Anara studied writing at the Urban Gateways Young Writers Workshop of Chicago with Kathleen Agena, the Idyllwild School of Music and the Arts with Norman Corwin, Columbia College Story Workshop, St. Joseph’s College with Stu Dybek, Bread Loaf Writers Conference with Robert Cohen and Alix Ohlin, and the Community of Writers at Squaw Valley. She graduated from Kenyon College in Gambier, Ohio, and Simmons College Graduate School of Library and Information Science in Boston. In 2010, Back Pages Publishing issued her first collection of short stories, The Sound of One Body. Her second story collection, Remedies for Hunger (2014) was named one of the Best Books of 2015 by Chicago Book Review. Read her interview with the Authors Guild.
Her debut novel, Like a Complete Unknown, won Honorable Mention from the Chicago Writers Association's for indie fiction Best Books of 2022, and is an Eric Hoffer Award finalist.
She is also a poet and memoirist. Her poems, improbably enough, have won both a John Crowe Ransom Poetry Prize and a Jack Kerouac Poetry Prize, as well as gold prize from the California State Poetry Society. Her work has recently appeared in The Ear, Gold Man Review, New York Times Tiny Love Stories, Last Stanza Poetry Review, Persimmon Tree, and elsewhere. She and her sister, Gay Guard-Chamberlin, perform their poetry together as Sibling Revelry. Watch videos of Sibling Revelry here and here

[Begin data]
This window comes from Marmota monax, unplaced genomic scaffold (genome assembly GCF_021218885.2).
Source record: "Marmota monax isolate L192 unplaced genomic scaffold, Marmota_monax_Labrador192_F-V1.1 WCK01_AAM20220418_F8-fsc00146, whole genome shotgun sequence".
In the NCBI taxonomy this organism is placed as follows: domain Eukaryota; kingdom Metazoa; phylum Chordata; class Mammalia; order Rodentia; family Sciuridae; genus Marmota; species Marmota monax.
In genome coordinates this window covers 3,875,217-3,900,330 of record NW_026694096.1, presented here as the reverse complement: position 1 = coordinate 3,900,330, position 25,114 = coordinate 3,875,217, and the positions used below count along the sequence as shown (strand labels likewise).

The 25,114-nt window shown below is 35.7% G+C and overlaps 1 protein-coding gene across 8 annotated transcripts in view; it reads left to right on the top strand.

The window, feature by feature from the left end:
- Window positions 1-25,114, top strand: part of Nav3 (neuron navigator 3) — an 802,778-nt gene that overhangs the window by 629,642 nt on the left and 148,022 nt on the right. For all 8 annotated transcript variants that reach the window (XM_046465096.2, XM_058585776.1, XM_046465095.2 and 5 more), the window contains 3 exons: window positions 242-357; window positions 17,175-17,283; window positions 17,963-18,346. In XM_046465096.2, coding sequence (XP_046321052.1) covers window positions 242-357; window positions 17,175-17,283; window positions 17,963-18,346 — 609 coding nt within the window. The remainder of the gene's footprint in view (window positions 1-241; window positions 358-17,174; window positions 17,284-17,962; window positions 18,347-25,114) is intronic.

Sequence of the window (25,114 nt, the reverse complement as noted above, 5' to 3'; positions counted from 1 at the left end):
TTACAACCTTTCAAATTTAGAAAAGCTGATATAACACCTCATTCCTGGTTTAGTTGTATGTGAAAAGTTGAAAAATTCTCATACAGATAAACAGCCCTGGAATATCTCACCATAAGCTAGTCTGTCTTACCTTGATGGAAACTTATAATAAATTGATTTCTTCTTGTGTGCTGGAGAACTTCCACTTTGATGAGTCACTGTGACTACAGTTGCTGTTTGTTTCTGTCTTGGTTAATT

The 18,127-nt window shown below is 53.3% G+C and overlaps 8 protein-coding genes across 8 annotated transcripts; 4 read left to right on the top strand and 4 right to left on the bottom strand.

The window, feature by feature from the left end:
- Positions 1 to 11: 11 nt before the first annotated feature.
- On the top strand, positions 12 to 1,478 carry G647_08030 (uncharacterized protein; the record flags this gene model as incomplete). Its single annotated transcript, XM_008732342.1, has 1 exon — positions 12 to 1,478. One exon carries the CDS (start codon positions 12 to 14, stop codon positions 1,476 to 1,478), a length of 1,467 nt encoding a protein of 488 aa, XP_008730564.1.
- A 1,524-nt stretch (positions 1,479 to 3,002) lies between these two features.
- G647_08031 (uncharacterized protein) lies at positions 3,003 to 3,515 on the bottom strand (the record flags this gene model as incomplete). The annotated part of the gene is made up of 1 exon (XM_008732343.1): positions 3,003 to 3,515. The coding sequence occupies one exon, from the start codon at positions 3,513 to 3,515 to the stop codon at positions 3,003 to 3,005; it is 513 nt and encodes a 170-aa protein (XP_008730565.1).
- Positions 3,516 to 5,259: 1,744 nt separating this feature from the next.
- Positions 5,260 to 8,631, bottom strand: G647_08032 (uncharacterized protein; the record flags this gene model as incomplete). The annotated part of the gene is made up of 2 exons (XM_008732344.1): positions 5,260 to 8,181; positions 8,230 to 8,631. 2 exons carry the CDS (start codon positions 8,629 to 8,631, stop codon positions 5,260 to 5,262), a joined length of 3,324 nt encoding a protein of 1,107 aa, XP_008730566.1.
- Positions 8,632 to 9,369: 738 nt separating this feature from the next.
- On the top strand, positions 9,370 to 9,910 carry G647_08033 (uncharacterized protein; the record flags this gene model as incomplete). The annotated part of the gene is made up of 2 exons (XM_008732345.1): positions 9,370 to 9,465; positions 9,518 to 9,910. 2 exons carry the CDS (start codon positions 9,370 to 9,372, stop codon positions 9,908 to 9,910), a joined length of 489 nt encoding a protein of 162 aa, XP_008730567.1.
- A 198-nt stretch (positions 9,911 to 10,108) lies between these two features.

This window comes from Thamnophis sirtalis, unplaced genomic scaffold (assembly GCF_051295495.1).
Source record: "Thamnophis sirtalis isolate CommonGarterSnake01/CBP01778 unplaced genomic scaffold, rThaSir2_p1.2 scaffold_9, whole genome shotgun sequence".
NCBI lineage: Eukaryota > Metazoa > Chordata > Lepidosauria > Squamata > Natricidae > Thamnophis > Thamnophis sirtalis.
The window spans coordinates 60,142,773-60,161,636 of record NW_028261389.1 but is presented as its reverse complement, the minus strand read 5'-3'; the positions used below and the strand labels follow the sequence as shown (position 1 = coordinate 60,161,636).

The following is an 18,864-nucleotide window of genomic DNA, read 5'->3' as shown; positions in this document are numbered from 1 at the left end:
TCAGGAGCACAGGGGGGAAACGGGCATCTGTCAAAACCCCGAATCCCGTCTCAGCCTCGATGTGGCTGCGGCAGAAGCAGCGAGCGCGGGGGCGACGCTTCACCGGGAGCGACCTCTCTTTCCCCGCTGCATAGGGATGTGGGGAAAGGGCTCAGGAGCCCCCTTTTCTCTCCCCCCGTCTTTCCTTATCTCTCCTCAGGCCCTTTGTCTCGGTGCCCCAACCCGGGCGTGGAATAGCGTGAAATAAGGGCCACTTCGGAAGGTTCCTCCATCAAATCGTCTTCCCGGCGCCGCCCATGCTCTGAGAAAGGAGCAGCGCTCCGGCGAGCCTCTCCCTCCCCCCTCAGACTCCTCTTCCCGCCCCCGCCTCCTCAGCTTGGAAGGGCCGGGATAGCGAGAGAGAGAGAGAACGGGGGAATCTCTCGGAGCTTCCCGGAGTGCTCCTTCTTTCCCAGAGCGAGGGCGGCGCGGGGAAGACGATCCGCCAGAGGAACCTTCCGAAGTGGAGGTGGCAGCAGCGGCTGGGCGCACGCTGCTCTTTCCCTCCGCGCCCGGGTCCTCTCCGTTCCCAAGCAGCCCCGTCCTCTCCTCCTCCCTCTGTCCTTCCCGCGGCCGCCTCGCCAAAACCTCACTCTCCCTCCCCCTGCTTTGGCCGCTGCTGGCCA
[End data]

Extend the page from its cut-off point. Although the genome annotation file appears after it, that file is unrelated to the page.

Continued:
Quotes from various Sibling Revelry audiences:
Loved your program! The introductions/backgrounds/history for the poems were perfect as well as breaking up the poetry by themes. The interplay between you also worked really well. – Joanne K.
Your reading was a delight! So much fun to see the similarities and difference between the two of you and your work. You read (and write, of course) so expressively. —Michelle K.
It was such a delight for me. It was such a treat to hear their work and see how they play off one another with their different personalities and styles of writing. It was also fun to hear them read each other’s poems.—Ruth K.
I was very grateful for the brief respite your event provided. I ordered your book, so I am anxious for it to arrive. I think my favorite poem may have been the one about “What is Greater than 45” probably because of our current situation. I also loved the poem about her breasts; something I can relate to these days!—Shelli S.
I really loved hearing both of you together and the way your poetry intersects and yet is so different. I think your "concept" in these readings is just so lovely for this strange time. I can imagine writing a dissertation on both of your work and its--maybe "interplay" is the right word? I was definitely seeing your performance art side in the reading. —Abby B.
So lovely to see the two of you together with all your devotees! It was a delightful hour, so thank you. The poems really do come to life and I think you should think about reading each other’s poems more. It adds a certain freedom to the reading, I think. Nina G.
That was a lot of fun. The poem about the mason jar actually got me alittle misty ("the grandmother's home we long to return to") so I covered my cam for a second to blink back the tears. The ending about the lip meeting our lips is wonderful, too. And I loved the poem about the crow and its knick-knack shelf.—Erika M.